Nokia CEO Rajeev Suri.
Photograph by Markku Ulander — AFP/Getty Images
By David Meyer
July 13, 2016

Nokia (nok) and Samsung (ssnlf) have expanded their patent cross-licensing deal, leading Nokia to anticipate a significant boost to its licensing sales.

Nokia’s existing deal with Samsung was last extended in 2013—the compensation for this cross-licensing pact was settled through arbitration in February of this year.

However, things have changed at Nokia quite significantly since 2013. Notably, Nokia bought out Siemens’ stake in their networking-equipment joint venture Nokia Siemens Networks, and also bought Alcatel-Lucent, a rival equipment manufacturer.

Get Data Sheet, Fortune’s technology newsletter.

So, on top of the 9,900 patent families already held in the portfolio of Nokia Technologies (the division that deals with licensing), the company also got 3,700 patent families through the Siemens deal, and a whopping 17,500 patent families from Alcatel-Lucent.

Nokia probably isn’t licensing the lot to Samsung, but it certainly has more to offer these days, and it said Wednesday that it expects Nokia Technologies’ annualized net sales for patent and brand licensing to grow to a run rate of around €950 million ($1.05 million) for 2016, up from €800 million for 2015.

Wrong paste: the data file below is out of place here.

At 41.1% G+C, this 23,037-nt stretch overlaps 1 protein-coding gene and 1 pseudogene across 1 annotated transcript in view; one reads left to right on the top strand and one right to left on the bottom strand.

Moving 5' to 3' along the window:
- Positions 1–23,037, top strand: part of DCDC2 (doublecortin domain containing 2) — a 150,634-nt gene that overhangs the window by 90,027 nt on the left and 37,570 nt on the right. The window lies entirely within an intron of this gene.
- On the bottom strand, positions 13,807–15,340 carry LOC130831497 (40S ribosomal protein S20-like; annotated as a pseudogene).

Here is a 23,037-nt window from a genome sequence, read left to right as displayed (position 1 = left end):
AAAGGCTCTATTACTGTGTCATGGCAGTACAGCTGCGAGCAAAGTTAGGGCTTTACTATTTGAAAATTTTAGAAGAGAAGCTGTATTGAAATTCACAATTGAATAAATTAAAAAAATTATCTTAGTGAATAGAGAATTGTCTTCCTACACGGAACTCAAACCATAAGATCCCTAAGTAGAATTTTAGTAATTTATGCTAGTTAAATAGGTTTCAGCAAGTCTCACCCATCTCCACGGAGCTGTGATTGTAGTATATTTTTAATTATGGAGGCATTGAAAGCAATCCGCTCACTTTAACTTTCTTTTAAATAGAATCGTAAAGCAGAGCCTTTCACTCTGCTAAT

“We welcome this expanded agreement with Samsung which recognizes the strength of our assets, and we continue to pursue new licensing opportunities across a number of diverse industries,” said Ramzi Haidamus, the president of Nokia Technologies, in a statement.

For more on Nokia, watch our video.

As for Nokia’s own need for the patents of others, the Finnish firm isn’t making phones these days—just licensing its brand—but it does still make telecoms network equipment and is branching out into new areas such as studio-grade virtual reality cameras and digital health devices.

Nokia’s shares were up 4.5% Wednesday, though the company announced on the same day the transfer of 415,408 shares to participants in its equity-based incentive plans, in line with a recent adjustment.

SPONSORED FINANCIAL CONTENT

You May Like

EDIT POST